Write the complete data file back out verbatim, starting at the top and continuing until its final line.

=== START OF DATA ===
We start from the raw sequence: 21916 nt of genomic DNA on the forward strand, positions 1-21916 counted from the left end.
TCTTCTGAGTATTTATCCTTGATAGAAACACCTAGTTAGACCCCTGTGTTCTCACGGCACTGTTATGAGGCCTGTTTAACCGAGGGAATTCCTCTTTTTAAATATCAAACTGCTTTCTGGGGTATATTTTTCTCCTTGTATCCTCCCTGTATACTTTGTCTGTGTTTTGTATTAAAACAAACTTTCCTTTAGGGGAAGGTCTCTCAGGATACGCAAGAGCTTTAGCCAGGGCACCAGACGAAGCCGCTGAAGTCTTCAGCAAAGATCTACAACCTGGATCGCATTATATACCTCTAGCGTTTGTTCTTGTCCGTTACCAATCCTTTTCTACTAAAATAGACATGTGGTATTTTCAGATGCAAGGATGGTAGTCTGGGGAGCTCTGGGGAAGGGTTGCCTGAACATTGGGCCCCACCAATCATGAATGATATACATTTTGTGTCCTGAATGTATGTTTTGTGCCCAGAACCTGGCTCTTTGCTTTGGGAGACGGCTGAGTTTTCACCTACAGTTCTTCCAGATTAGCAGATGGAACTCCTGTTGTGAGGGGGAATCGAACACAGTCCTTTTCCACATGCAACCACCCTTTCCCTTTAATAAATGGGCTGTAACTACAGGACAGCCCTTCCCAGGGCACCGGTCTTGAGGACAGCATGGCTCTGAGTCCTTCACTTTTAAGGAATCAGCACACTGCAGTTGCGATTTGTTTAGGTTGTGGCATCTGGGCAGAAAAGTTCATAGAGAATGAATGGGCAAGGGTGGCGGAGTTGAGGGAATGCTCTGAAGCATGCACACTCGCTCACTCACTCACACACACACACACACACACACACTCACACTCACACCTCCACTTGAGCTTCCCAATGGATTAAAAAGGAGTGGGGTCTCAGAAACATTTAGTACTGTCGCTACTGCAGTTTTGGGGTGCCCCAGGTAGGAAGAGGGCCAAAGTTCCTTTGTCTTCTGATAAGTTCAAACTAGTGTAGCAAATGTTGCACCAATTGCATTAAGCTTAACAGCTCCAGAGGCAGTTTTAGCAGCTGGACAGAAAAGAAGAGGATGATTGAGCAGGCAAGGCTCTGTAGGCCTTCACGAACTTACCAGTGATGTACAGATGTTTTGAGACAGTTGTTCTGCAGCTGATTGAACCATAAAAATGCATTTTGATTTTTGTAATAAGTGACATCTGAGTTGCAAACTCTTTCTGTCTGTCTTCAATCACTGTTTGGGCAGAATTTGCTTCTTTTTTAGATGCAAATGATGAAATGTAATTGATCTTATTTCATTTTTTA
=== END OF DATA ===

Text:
We start from the raw sequence: 21916 nt of genomic DNA on the forward strand, positions 1-21916 counted from the left end.
TCTTCTGAGTATTTATCCTTGATAGAAACACCTAGTTAGACCCCTGTGTTCTCACGGCACTGTTATGAGGCCTGTTTAACCGAGGGAATTCCTCTTTTTAAATATCAAACTGCTTTCTGGGGTATATTTTTCTCCTTGTATCCTCCCTGTATACTTTGTCTGTGTTTTGTATTAAAACAAACTTTCCTTTAGGGGAAGGTCTCTCAGGATACGCAAGAGCTTTAGCCAGGGCACCAGACGAAGCCGCTGAAGTCTTCAGCAAAGATCTACAACCTGGATCGCATTATATACCTCTAGCGTTTGTTCTTGTCCGTTACCAATCCTTTTCTACTAAAATAGACATGTGGTATTTTCAGATGCAAGGATGGTAGTCTGGGGAGCTCTGGGGAAGGGTTGCCTGAACATTGGGCCCCACCAATCATGAATGATATACATTTTGTGTCCTGAATGTATGTTTTGTGCCCAGAACCTGGCTCTTTGCTTTGGGAGACGGCTGAGTTTTCACCTACAGTTCTTCCAGATTAGCAGATGGAACTCCTGTTGTGAGGGGGAATCGAACACAGTCCTTTTCCACATGCAACCACCCTTTCCCTTTAATAAATGGGCTGTAACTACAGGACAGCCCTTCCCAGGGCACCGGTCTTGAGGACAGCATGGCTCTGAGTCCTTCACTTTTAAGGAATCAGCACACTGCAGTTGCGATTTGTTTAGGTTGTGGCATCTGGGCAGAAAAGTTCATAGAGAATGAATGGGCAAGGGTGGCGGAGTTGAGGGAATGCTCTGAAGCATGCACACTCGCTCACTCACTCACACACACACACACACACACACACTCACACTCACACCTCCACTTGAGCTTCCCAATGGATTAAAAAGGAGTGGGGTCTCAGAAACATTTAGTACTGTCGCTACTGCAGTTTTGGGGTGCCCCAGGTAGGAAGAGGGCCAAAGTTCCTTTGTCTTCTGATAAGTTCAAACTAGTGTAGCAAATGTTGCACCAATTGCATTAAGCTTAACAGCTCCAGAGGCAGTTTTAGCAGCTGGACAGAAAAGAAGAGGATGATTGAGCAGGCAAGGCTCTGTAGGCCTTCACGAACTTACCAGTGATGTACAGATGTTTTGAGACAGTTGTTCTGCAGCTGATTGAACCATAAAAATGCATTTTGATTTTTGTAATAAGTGACATCTGAGTTGCAAACTCTTTCTGTCTGTCTTCAATCACTGTTTGGGCAGAATTTGCTTCTTTTTTAGATGCAAATGATGAAATGTAATTGATCTTATTTCATTTTTTA